What The New DNA Of Future Energy Markets Looks Like RSS Feed

What The New DNA Of Future Energy Markets Looks Like

Delegates from more than 130 countries and world`s leading renewable energy experts meet for the next three days to discuss the global energy transition. The annual Assembly of the International Renewable Energy Agency (IRENA) has become one of the most important gathering. In fact, the way energy is produced, distributed and consumed in our societies is undergoing fundamental changes. With the majority of energy investments already going into renewable energy, we are doing more than substituting oil, gas, coal and nuclear with free energy from the wind and the sun. We are in fact building an entirely new global energy sector with a completely different DNA.

How does this new DNA of future energy markets look like?

The paradigm shift we are observing is the transition from a vertical to a horizontal structure – from a centralized, hierarchical, supplier-centric energy infrastructure to decentralized, customer-centric and participatory energy models. Most of the existing energy markets are characterized by complex centralized infrastructures, a vertical supply chain, and dominated by few big utilities, whereas future energy markets will be decentralized, with a horizontal supply chain and where benefits are widely distributed among new actors and stakeholders, including individual citizens and small businesses.

An example of this can be found in the Energiewende in Germany: More than one third of the electricity consumption is coming from renewable sources with onshore wind (12%) and solar PV (6%) being the major contributors. If one looks at who owns, finances and runs these new Gigawatts of capacity, one finds that it is primarily citizens, energy cooperatives, farmers and small and medium sized companies that are driving the energy transition. In 2012, 47% of the installed capacity was in the hands of communities and individuals. Only 12% was invested by the conventional energy utilities. And as a German study revealed, projects that were partially or fully owned by local investors generated some 5.4 billion € and created a total of about 100,000 jobs in 2012 in both the construction sector and operation.

Why is it cheaper?

Firstly, energy markets based on renewable sources are cheaper because we build an infrastructure that is paid for by upfront investments and whose fuel is free with small running costs. The DNA of future energy markets is therefore about energy services rather than the supply of fuels and consumption. As the fuel is free, costs for energy generation technologies can be considered as an investment not a running cost. While the conventional energy business model is based on scarcity, depletion, command-and-control monopolies, fossil resource will never be able to compete with renewables, even with a historically low oil price.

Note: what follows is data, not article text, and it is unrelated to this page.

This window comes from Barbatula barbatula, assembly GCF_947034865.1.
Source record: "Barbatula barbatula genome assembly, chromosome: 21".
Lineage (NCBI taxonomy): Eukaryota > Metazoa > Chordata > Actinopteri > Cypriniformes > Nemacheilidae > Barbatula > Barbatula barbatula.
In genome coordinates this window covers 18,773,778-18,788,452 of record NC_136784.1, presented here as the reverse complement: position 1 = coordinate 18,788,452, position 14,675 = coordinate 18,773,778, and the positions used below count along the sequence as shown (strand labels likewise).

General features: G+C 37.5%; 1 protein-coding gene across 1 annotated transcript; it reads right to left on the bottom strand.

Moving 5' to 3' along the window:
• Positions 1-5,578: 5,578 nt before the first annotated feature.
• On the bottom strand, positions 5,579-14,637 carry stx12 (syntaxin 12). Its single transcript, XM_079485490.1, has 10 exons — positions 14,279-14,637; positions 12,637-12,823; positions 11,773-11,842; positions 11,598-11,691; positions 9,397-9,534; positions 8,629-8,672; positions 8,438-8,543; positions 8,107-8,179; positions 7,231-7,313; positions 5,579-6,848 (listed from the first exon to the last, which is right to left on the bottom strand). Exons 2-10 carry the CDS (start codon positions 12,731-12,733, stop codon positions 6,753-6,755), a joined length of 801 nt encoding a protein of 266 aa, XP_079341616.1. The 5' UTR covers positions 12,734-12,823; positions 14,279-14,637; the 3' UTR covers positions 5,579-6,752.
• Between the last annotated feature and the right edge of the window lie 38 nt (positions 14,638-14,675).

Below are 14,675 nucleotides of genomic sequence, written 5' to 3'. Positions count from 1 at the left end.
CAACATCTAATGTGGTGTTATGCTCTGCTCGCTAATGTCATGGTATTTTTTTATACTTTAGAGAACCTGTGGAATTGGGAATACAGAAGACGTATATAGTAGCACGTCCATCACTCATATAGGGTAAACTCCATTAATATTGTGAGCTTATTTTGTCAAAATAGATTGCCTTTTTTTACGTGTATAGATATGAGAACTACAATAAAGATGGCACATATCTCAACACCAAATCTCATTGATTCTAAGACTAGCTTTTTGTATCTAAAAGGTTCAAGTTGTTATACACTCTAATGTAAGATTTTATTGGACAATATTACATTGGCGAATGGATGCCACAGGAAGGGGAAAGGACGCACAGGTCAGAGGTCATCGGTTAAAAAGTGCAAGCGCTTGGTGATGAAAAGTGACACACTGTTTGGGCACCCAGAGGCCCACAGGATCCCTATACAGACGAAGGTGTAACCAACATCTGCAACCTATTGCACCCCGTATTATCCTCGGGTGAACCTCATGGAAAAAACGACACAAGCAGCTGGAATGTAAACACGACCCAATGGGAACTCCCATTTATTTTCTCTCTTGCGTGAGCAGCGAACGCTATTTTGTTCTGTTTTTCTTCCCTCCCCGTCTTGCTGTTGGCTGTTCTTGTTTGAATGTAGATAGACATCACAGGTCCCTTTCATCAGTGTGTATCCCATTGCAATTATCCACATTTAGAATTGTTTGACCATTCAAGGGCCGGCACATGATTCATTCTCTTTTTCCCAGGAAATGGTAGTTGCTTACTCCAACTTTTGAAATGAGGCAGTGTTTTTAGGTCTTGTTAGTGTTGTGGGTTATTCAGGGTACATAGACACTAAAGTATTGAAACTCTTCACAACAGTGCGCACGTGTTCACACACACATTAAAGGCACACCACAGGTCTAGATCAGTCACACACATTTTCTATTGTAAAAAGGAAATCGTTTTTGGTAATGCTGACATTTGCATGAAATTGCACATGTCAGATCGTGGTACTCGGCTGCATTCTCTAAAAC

This is one of the reasons why the national target of 100% electricity access in rural Bangladesh was implemented almost exclusively with the use of solar home systems (SHS). Solar PV had clear economic advantages compared to conventional sources including diesel. Today, about 18 million people living in rural areas have electricity thanks to more than 3.5 million solar home systems.

Secondly, energy markets based on renewable sources are cheaper because prices for solar and wind technologies drop when demand rises. As we could see over the past years, the learning curve of the technologies pushes costs down dramatically. On the contrary, current business models for oil, gas, coal and nuclear energy are based on decreasing returns as production increases which can be well observed with the low oil price at the moment. When demand increases, deposits are being extracted and prices increase.

Who are the architects of a future energy market?

Across the world, often state-owned utilities tend to monopolize the full value chain from drilling, extraction to distribution. Historically, they have made their profits by ensuring that the market price for energy is constantly high, so that it pays off the high capital investments needed for drilling, extraction and distribution. In this energy model, the price per kWh therefore depends on the project and the technology used and marginal costs are mainly determined by the cost of fuel. The plunging oil price is therefore an economic disaster for the whole sector.

Read full article at Clean Technica